May 13, 2016

DNCA's weekly market outlook by Igor de Maack

Management comment

As Greece once again features on the European agenda to discuss lightening its debt burden, it may be useful or even constructive to refer to the major Greek thinkers to help decipher global economies and markets. At a time predating mathematical sciences, the philosopher Zeno of Elea expounded theories which defied the rules of logic and factual evidence. One of his best-known theories is the dichotomy paradox. Also known as the stone paradox, its principle is a simple one. When a stone is thrown at a tree a given distance away, once the stone has travelled half of the distance remaining to reach the tree, the other half of the distance still remains to be covered. The stone will therefore never reach its target, as there will always remain a further half of the distance to be covered, albeit infinitely small. However convincing its logic, the argument can be easily disproven however, as we have all managed to hit a tree with a stone sometime during our childhood. Investors on the other hand, particularly US and UK pension funds, are applying precisely this way of thinking to economic growth in the eurozone.  They appear to believe that the region will never be able to achieve a satisfactory pace of growth, despite the recurrent evidence from repeated quarterly indicators, which explains why they are shunning European equities, after 13 consecutive weeks of net capital outflow from this asset class.

However, the eurozone is the only monetary region which can boast a macroeconomic outperformance over the past year. Pessimists argue that the bullish impetus provided by external factors (cheap oil, weak euro and low rates) will progressively peter out, sounding the death knell for the timid recovery. Internal drivers have nonetheless taken over as a growth relay, even in France, including strong domestic demand, a rapid increase in demand for new loans, unemployment falling almost as sharply as in the US and a snapback in capex.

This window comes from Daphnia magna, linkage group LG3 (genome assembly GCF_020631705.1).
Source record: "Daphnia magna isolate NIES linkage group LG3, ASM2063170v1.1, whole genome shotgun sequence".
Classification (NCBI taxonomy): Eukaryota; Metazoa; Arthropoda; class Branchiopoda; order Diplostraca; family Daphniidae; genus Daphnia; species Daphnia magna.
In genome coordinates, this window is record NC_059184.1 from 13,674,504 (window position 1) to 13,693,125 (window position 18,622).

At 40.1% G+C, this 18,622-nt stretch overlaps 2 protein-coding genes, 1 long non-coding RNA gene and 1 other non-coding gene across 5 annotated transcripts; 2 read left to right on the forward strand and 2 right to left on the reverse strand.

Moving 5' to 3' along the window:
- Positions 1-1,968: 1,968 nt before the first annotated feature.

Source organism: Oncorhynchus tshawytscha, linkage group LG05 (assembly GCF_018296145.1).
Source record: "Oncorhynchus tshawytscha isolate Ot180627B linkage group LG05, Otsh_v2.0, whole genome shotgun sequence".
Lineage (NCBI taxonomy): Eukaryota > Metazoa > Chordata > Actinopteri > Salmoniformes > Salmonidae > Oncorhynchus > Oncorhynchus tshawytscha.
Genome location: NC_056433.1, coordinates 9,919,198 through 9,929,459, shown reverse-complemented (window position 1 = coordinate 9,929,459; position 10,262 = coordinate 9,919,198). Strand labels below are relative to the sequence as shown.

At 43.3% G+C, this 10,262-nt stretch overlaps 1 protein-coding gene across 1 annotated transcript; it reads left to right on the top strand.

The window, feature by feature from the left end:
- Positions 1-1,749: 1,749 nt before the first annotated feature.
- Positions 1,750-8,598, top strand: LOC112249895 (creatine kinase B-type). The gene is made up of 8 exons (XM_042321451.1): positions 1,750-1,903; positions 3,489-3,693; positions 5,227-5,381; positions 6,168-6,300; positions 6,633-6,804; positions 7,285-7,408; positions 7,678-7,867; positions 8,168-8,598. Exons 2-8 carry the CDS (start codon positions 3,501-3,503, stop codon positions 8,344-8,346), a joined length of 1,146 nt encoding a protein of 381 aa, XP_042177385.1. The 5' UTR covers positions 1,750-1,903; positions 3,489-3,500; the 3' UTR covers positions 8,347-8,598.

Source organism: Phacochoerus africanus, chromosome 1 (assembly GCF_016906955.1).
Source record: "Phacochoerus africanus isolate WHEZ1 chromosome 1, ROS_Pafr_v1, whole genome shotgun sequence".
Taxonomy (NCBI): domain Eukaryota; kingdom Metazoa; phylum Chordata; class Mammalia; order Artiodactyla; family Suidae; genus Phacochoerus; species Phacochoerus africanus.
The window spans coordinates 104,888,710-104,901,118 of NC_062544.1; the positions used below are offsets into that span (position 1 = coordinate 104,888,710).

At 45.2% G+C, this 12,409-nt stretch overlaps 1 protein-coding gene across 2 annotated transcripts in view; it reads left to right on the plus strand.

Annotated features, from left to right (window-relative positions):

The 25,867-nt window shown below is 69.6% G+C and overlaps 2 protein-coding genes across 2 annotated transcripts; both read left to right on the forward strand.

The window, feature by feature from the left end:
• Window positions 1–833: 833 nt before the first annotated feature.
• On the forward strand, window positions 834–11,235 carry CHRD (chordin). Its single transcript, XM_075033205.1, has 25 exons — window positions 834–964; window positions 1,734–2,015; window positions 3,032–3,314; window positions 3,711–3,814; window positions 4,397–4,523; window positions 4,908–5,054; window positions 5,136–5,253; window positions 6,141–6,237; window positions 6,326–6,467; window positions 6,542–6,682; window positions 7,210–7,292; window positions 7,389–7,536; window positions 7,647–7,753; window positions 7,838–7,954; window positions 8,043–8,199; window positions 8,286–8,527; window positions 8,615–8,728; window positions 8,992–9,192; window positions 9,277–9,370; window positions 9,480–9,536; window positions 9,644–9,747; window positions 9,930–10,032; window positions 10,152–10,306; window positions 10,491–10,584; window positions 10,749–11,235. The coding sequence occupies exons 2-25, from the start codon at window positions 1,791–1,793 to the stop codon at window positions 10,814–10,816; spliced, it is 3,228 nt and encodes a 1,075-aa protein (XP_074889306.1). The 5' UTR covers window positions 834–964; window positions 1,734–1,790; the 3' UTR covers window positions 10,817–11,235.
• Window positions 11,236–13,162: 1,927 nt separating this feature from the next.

The UK referendum remains a stumbling block which could derail the positive trend, but for the time being, neither a potential Brexit, nor the immigration crisis or even the terrorist attacks have disrupted the economic momentum in the eurozone. Of course we do not have a naïvely optimistic view, as there are a number of political deadlines approaching in the region, with a range associated risks.

Meanwhile in Brazil, a fresh page has been turned, with the Senate voting the impeachment of Dilma Rousseff, although we have not been completely reassured regarding the political meanderings yet to be announced in the only Portuguese-speaking democracy in South America. At least, local politicians and economic lobbies are now aware of the disastrous impact of this saga, resembling a TV soap opera, which soon had to come to a (happy?) end. An increase in our weightings in Brazilian stocks, particularly in the Infrastructures fund, has been programmed since the beginning of the year and it is perhaps not too late to continue increasing our exposure. The unelected interim government must nonetheless avoid making any blunders regarding the application of the challenging reforms which need to be implemented.

Igor de Maack, Fund manager and spokesperson at DNCA. This article was finalised in May 13th, 2016.

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As Greece once again features on the European agenda to discuss lightening its debt burden, it may be useful or even constructive to refer to the major Greek thinkers to help decipher global economies and markets. At a time predating mathematical sciences, the philosopher Zeno of Elea expounded theories which defied the rules of logic and...
2016-05-13